Hello my name is Joshua Ponter. I am a member of Haddonfield Monthly Meeting in South Jersey’s Philadelphia area. I have embarked on a year-long mission to travel around the country collecting stories about the founding of different meetings and looking at the way we practice Quakerism today. I will be blogging about my travels on the PYM website. Find my latest entry below. Please email me at JPonter1@gmail.com if there is anyone from your meeting who would like to sit down with me and speak to some of your history — or if you would like more information on me or my project . Thank you!
My next stop was in the historic town of Wilmington, North Carolina. I was able to spend the week prior to Christmas camped out on the front lawn of one of my cousins’ houses about an hour west of the city. There is a saying that goes something like “Every step one takes into a forest is another they must take out.” A little while ago this occurred to me in regards to my driving- how every mile I go is another I must take to get home. It was a puzzling thought, however, because the fact is I am towing my home behind me wherever I go. The truth is that while I know many people who will be willing to give me a place to stay, I don’t really have a set place to live once I return to New Jersey. It then occurred to me that a home isn’t really defined by the place you live but rather the people who are around you. If I can be with people I love it is there I am home. Spending the week at my cousin’s house was absolutely the best Christmas gift I didn’t know to ask for.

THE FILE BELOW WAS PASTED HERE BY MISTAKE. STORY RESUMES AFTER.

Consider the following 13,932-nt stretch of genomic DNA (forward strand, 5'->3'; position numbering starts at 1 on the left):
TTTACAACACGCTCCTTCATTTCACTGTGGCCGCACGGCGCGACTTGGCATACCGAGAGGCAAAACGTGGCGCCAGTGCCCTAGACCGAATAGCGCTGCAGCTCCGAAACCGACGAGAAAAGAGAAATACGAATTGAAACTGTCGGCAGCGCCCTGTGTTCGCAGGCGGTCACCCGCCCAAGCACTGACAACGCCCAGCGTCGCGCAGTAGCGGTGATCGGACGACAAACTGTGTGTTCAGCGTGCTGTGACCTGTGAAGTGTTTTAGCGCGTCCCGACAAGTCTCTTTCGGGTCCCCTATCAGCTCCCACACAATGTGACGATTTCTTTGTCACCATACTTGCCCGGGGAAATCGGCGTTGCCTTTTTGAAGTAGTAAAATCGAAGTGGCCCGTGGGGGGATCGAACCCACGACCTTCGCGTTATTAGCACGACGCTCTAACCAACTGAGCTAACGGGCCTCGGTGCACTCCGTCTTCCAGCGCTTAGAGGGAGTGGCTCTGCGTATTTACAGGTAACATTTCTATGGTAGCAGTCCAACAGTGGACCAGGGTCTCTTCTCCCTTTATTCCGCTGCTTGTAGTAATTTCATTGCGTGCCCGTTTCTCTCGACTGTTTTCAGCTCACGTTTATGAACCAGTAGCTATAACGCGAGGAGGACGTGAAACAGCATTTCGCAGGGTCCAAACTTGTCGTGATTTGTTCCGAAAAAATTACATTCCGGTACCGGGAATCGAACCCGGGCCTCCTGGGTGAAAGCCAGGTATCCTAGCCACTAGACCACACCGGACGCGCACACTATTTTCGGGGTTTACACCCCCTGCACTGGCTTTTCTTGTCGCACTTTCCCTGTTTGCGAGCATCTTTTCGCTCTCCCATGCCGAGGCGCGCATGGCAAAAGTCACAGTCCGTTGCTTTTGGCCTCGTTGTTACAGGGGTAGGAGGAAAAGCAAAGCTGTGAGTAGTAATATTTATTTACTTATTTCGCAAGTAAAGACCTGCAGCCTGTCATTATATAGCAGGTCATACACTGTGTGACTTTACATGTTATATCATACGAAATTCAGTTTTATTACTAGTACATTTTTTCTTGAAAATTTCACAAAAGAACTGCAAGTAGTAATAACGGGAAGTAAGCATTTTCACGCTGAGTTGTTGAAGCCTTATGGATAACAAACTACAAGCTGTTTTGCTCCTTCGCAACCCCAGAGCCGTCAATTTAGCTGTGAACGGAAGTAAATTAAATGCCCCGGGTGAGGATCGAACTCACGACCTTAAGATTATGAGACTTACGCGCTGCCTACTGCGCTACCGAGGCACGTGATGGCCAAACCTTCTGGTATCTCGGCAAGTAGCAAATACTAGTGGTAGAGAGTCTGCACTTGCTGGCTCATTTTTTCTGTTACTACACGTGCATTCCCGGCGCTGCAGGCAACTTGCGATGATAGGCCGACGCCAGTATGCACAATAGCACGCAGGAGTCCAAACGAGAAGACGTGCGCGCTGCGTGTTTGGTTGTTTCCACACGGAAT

I was able to visit the small meeting house in Wilmington for Sunday worship. It is a newer building that had once been a home to various other organizations most of which I seem to have forgotten to write down and would not care to guess at. Like many of these small Meetings it started originally in somebody’s home and moved from various locations to accommodate a growing number of members. One point of interest was that apparently nobody attending the meeting were originally from Wilmington.
The concept of a Quaker presence being absent until recently was not all that surprising given the history of racial unrest in the surrounding area. Said area was apparently devastated in the years following the civil war starting with the “Reconstructionist Movement” and continuing into a little talked about, but horrifying “Wilmington massacre” of 1898.Herethe state’s white Democratic Party conspired and led a mob of 2,000 white men to overthrow the legitimately-elected local Fusionist government. They expelled opposition black and white political leaders from the city, destroyed the properties and businesses of black citizens built up since the Civil War, including the only black newspaper in the city, and killed more than 300 people.
Upon talking to people in the community I soon discovered this prevalent ideology continues today: Where this atrocity is glorified by a certain population, who is not in the minority. Where people of a certain skin tone are afraid to travel. I know one of the purposes of my journey was to explore and understand the ways in which different people behave or act. In this, I find myself not willing or able to do so.